You’re finally ready to book a massage therapy appointment. You’ve found a licensed therapist who is highly recommended by trusted friends. You’re about to call for an appointment, but one question is holding you back. What type of massage should you request?
Massage therapy is not a one-size-fits-all application. When picking a massage therapist, make sure to ask about their philosophy on using single or multiple techniques during a therapy session. A good practitioner will continually evaluate what the client says they need and what their body is saying throughout the massage to determine the best course of action.
I believe in practicing holistic bodywork. That means that I tailor each massage therapy session to the individual client’s needs at that time. I usually use a variety of techniques during a single session, depending on what the client is experiencing. And I constantly monitor the client’s response to each technique, backing off when the pressure seems to great, delving deeper when necessary if the client can handle it.
There are many different types of massage that I may use during a massage. You’ve probably heard of Swedish, deep tissue and trigger point massage. I also offer prenatal massage, myofascial release, reflexology, reiki and CranioSacral Therapy. All forms of massage therapy involve manipulating soft tissue to stimulate circulation, release muscle tension and aid in relaxation. Each method, however, uses different techniques to achieve specific results.
Swedish massage is what most people picture when they think of a massage. A therapist uses her hands, forearms, elbows, fingers, knees or feet to break up the knots in a client’s muscles. Swedish massage is best for relaxation, reducing muscle tension and increasing range of motion and circulation, making it a great therapy for recovering from injury.
Deep tissue massage is another well-known technique. In this technique, the therapist uses slow, deep movements to smooth out the fascia and stretch the muscles below. This therapy is best for addressing acute pain caused by injury, chronic bad posture or repetitive motion.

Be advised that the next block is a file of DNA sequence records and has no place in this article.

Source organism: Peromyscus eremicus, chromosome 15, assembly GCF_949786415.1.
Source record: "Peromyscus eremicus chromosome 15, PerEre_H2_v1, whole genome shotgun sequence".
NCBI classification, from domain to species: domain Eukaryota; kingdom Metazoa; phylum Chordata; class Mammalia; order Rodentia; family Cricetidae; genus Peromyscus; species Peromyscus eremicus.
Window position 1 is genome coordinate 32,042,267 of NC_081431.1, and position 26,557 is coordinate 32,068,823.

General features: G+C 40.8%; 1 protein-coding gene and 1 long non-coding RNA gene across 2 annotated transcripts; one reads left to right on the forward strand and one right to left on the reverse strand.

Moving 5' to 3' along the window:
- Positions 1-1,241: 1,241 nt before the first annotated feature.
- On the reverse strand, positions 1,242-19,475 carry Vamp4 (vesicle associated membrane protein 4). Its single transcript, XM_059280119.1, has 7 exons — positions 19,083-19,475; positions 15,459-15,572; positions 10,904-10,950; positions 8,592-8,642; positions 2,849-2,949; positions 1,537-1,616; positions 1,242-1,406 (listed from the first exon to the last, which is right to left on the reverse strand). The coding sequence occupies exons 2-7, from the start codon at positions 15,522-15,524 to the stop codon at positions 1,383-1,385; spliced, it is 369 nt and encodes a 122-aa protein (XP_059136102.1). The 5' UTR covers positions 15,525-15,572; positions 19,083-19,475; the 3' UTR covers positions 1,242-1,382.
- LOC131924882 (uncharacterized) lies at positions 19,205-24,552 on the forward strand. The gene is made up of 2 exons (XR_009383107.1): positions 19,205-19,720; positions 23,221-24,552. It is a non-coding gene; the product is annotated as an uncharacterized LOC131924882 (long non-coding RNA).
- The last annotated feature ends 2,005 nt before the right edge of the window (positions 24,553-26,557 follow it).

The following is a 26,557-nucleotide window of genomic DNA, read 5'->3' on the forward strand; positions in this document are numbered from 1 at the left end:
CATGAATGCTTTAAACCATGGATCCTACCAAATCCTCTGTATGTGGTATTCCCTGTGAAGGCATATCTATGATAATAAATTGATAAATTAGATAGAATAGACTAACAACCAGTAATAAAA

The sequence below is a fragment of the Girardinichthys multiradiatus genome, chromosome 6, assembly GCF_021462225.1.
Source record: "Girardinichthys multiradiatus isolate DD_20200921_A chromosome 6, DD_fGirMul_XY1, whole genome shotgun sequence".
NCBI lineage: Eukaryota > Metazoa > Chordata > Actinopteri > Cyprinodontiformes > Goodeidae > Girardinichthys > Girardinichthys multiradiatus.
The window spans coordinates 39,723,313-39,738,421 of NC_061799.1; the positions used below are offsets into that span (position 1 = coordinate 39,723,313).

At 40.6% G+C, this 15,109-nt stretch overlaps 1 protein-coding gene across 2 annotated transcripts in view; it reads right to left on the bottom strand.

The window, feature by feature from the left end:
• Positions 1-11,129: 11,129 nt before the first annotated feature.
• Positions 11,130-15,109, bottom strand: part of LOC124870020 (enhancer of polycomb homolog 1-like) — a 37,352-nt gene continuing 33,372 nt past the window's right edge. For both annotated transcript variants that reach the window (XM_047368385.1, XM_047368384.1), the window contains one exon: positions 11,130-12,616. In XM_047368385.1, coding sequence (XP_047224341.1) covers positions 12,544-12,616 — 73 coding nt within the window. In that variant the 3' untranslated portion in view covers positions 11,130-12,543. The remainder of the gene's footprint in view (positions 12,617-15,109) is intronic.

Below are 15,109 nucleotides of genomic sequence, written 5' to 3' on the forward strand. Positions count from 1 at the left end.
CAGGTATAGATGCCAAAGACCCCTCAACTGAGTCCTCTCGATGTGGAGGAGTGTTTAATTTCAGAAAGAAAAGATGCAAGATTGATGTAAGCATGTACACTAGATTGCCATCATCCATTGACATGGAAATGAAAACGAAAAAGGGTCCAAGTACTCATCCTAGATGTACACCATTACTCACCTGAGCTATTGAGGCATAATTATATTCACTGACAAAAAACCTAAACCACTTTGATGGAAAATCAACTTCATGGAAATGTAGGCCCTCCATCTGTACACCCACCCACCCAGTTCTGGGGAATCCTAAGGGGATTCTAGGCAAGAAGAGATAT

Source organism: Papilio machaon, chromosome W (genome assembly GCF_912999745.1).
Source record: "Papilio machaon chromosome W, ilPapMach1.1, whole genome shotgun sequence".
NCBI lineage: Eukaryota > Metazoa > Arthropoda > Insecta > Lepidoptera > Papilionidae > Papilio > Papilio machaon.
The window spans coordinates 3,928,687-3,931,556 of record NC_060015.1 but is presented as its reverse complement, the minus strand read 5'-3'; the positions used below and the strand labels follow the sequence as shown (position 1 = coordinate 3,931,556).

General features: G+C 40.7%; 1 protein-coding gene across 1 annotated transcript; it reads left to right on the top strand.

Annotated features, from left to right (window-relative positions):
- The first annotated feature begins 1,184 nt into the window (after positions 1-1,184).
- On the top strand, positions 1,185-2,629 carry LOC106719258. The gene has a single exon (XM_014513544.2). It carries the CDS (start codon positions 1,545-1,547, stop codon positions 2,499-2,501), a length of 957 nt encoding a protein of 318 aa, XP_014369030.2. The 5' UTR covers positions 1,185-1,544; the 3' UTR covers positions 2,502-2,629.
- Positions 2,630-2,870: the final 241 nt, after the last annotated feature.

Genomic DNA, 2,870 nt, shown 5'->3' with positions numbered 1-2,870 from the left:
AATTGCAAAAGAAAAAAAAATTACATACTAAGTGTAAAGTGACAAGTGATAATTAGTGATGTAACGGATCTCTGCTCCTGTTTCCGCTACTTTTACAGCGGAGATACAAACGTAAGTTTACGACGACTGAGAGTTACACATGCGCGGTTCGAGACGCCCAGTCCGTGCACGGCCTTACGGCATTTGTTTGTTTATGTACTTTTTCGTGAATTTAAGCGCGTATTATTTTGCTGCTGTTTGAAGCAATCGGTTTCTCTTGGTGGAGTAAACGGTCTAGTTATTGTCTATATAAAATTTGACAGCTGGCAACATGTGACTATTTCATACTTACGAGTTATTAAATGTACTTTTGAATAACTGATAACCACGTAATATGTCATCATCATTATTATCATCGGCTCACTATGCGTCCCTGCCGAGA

Trigger point massage is used to release knots in your body. By applying pressure to a knot, or trigger point, the muscle relaxes, allowing the pain to subside. Trigger point massage is a very targeted form of massage therapy used to address specific spots of pain and tension.
Myofascial release directly targets the fascia – the thin layer of connective tissue that wraps around almost everything in your body. When your fascia gets wrinkled or knotted, you lose range of motion and feel pain. During myofascial release, your massage therapist feels for bumps in what should be a smooth fascia, then works to smooth out those knots. This technique improves circulation and relaxes muscles so that they move better.
Reflexology operates on the theory that there are points on the body that correspond with your organs and other body parts. By applying pressure on one area, you can relieve tension in another. Reflexology is ideal for relaxation and stress relief. It can also have other health benefits depending on where pressure is applied, such as sinus drainage; reduced tension in neck, back and shoulder muscles; headache relief; and reduced swelling in the feet and lower limbs.
Reiki is a technique that is less familiar to many clients than the techniques described above. Reiki uses gentle touch and visualization techniques to improve the flow of life energy within a client. Whereas most traditional bodywork techniques involve manipulating soft tissue, Reiki uses spiritual energy to calm, relax and heal the body.
Prenatal massage is self-explanatory. When working with a pregnant woman, a massage therapist must modify not only the techniques but also the client’s body positioning. The massage is gentle and focuses on reducing joint and lower back pain as well as stress.
One additional technique I offer that you may not be familiar with is CranioSacral Therapy. CranioSacral Therapy focuses on the membranes and fluid surrounding your spinal cord and brain. Like the fascia, the craniosacral system is sensitive to injuries large and small from daily life. These injuries negatively impact your nervous system. During CranioSacral Therapy, I use light touch (the same amount of pressure as if I set a nickel on your body) to subtly manipulate your spinal cord and skull. These tiny adjustments restore your craniosacral system – and thus your nervous system – to a healthy state.
If you’re ready to try a customized massage therapy session, call me to schedule an appointment.